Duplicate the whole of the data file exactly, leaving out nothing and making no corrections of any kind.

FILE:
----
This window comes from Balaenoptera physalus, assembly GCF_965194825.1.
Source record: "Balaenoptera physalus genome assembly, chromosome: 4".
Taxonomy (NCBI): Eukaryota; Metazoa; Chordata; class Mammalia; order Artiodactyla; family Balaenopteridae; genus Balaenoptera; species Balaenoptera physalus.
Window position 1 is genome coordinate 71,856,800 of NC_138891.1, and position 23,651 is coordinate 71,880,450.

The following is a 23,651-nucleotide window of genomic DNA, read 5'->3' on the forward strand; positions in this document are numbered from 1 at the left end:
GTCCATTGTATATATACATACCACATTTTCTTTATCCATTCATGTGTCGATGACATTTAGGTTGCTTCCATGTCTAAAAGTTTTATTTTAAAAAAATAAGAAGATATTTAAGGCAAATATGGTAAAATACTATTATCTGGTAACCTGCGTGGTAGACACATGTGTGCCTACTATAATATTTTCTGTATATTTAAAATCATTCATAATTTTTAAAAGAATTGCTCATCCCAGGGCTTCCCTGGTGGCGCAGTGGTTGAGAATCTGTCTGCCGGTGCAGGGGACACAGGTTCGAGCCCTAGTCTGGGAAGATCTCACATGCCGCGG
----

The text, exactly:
This window comes from Balaenoptera physalus, assembly GCF_965194825.1.
Source record: "Balaenoptera physalus genome assembly, chromosome: 4".
Taxonomy (NCBI): Eukaryota; Metazoa; Chordata; class Mammalia; order Artiodactyla; family Balaenopteridae; genus Balaenoptera; species Balaenoptera physalus.
Window position 1 is genome coordinate 71,856,800 of NC_138891.1, and position 23,651 is coordinate 71,880,450.

The following is a 23,651-nucleotide window of genomic DNA, read 5'->3' on the forward strand; positions in this document are numbered from 1 at the left end:
GTCCATTGTATATATACATACCACATTTTCTTTATCCATTCATGTGTCGATGACATTTAGGTTGCTTCCATGTCTAAAAGTTTTATTTTAAAAAAATAAGAAGATATTTAAGGCAAATATGGTAAAATACTATTATCTGGTAACCTGCGTGGTAGACACATGTGTGCCTACTATAATATTTTCTGTATATTTAAAATCATTCATAATTTTTAAAAGAATTGCTCATCCCAGGGCTTCCCTGGTGGCGCAGTGGTTGAGAATCTGTCTGCCGGTGCAGGGGACACAGGTTCGAGCCCTAGTCTGGGAAGATCTCACATGCCGCGG